Degmaptera schnitzleri Melichar & Řezáč, 2014, European Entomologist 5: 53. Type locality: Taiwan, Nan-To [Nantou], Pu-Li [Puli], Sang Gan [Songgang], 1.vi.2007.
Note. Rothschild & Jordan (1903) distinguished Degmaptera from Smerinthulus (in which they also included what are now classified as Cypoides chinensis and Morwennius decoratus) solely by 'the hindwing being produced frontad near apex into a rounded lobe, the costal margin more or less sinuate proximally of this lobe, vein C [the costa] almost following the curve of this lobe, not straight as in Cypa and Smerinthulus'. However, a strongly developed lobe is only found in male Degmaptera mirabilis (Rothschild, 1894); that of the female is much less curved, and the costal margin of both sexes in Degmaptera olivacea is almost straight. On the basis of similarities in habitus, male genitalia and DNA barcode sequences, Brechlin (2014) transferred Degmaptera cadioui, Degmaptera laotiana and Degmaptera olivacea to Smerinthulus, leaving only the type species, Degmaptera mirabilis and the closely related Degmaptera schnitzleri in Degmaptera. However, using the same reasoning, there was no reason for not transferring Degmaptera mirabilis and Degmaptera schnitzleri as well, and synonymizing Degmaptera with Smerinthulus.
Thus Degmaptera was transferred to Smerinthulus by Brechlin, 2016, Entomo-Satsphingia, 9(4): 87. Then the now Smerinthulus schnitzleri was synonymized with Smerinthulus mirabilis as a subspecies by Haxaire, Melichar, Kitching & Brechlin, 2022, European Entomologist, 14(1+2): 14.
Note. The taxonomic situation of the various subspecies of Smerinthulus mirabilis is problematic. As this moth flies only at elevations exceeding 1000 meters, it is likely that isolated populations are found in all mountain ranges in Southeast Asia and southern China. These populations are all likely to be slightly different genetically. Thus, with the intensification of collecting, there is the possibility of creating different subspecies for each mountain range, or even on each mountain if the genetic (and morphological) interpretations are pushed too far, and if limits are not defined. Hence Haxaire, Melichar, Kitching & Brechlin, 2022, viewed the various subspecies, whose genital morphologies are otherwise identical and whose appearances are extremely similar, with a considerable degree of scepticism. When one must look at the origin of a specimen to give it a name, then there is an obvious problem. Nevertheless, for the time being, they maintained the various entities as subspecies.
Wingspan: 44--82mm. Forewing upperside deep ferruginous-red, variegated with ochreous and orange-yellow, with a fawn-colored band just beyond the cell; discal spot black with a minute transparent centre. Hindwing deep reddish-brown, with traces of red median and submarginal bands. Costal edge excavated resulting in a conspicuous subapical lobe, which projects anteriorly, as in Smerinthulus olivacea. Abdomen upperside with a central row of pale golden dots.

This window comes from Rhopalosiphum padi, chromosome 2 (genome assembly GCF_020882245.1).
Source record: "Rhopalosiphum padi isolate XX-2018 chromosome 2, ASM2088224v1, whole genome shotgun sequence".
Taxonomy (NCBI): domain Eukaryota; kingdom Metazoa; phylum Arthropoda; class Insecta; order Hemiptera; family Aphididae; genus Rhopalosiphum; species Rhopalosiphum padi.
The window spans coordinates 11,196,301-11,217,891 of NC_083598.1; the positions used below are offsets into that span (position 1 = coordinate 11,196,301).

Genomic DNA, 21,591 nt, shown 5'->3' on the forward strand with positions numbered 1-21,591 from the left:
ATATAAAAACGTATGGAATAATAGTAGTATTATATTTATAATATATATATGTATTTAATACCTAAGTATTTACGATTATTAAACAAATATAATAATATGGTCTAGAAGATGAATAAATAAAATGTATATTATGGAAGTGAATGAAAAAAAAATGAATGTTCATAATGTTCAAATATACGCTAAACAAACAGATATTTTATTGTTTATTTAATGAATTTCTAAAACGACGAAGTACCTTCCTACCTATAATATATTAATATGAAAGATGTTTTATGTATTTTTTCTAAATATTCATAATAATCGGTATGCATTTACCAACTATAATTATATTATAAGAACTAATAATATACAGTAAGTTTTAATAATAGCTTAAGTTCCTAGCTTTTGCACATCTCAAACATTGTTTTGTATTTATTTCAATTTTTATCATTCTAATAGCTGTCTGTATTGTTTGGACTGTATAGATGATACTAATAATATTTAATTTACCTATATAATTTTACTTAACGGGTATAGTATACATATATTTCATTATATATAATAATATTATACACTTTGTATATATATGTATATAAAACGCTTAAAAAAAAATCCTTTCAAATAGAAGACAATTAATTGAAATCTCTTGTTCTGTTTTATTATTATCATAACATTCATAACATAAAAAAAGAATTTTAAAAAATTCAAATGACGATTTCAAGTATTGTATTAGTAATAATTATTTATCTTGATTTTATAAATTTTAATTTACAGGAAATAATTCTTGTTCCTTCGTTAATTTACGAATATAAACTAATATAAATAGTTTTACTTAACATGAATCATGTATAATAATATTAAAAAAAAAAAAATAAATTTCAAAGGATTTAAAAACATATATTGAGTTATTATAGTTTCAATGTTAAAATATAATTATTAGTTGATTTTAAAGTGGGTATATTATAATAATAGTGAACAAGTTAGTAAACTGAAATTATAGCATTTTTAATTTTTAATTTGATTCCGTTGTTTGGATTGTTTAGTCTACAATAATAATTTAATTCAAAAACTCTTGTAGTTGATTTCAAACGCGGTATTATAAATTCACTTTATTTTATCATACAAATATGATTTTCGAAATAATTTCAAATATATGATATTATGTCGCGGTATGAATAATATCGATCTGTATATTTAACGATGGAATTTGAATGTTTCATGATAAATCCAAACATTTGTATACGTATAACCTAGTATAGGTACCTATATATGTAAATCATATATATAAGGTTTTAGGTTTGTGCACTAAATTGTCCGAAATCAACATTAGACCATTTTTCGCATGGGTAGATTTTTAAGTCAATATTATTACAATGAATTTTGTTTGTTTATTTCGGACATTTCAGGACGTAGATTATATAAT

The moth rests with the wings horizontal and held so that the lobe of the hind wing projects well in front of the costa of fore wing; the abdomen is left uncovered and bent upwards.
Taiwan: 25.iii.2019 (Ren'ai township); 18.iv.2012 (Tianwan); 1.vi.2007 (Puli); 2.vi.2014 (Wangxiang); 27.xi.2011 (Kasuga township).
OVUM: In Smerinthulus mirabilis mirabilis, elongate-oval in shape, surface smooth and moderately shiny. Pale bluish-green when first laid, with reddish-brown markings developing later. These markings take the form of a narrow reddish-brown stripe running round the lower portion of the egg roughly parallel with the line of attachment to the leaf, and broken at each end of the egg. There is also a broad irregular stripe of a paler reddish-brown across the top, parallel with the long axis but slightly on one side of the centre line. Finally, there is a short, broad stripe of the same colour as and parallel with the longer stripe on the opposite side of the centre line.
In India, the eggs of Smerinthulus mirabilis mirabilis are laid singly, usually on the underside of a leaf of Quercus fenestrata Roxb. (Bell & Scott, 1937).
Larval hostplants. Unknown in Taiwan, but recorded on Quercus fenestrata in the Khasi Hills, India (Bell & Scott, 1937).
Taiwan: Taichung Hsien (Tashiiehshan, Anmashan, 2230m); Nantou Hsien (Puli; Xinyi township, Wangxiang, 2300m; Ren'ai township, Pinnacle forest road; Lingxiao Temple, 1307m); Yilan Hsien (Tianwan, 1050m); Pingtung Hsien (Kasuga township, Dahan Mountain forest road); Kaohsiung City (Taoyuan District, 1900m).
Endemic to Taiwan.
(The above records from Taiwan (and those from SE China) represent a considerable eastward extension of the previously known range for this species, which was Nepal, northeastern India and northern Thailand).
Holarctic; eastern Palaearctic region. Pleistocene refuge: Monocentric -- Taiwan refugium.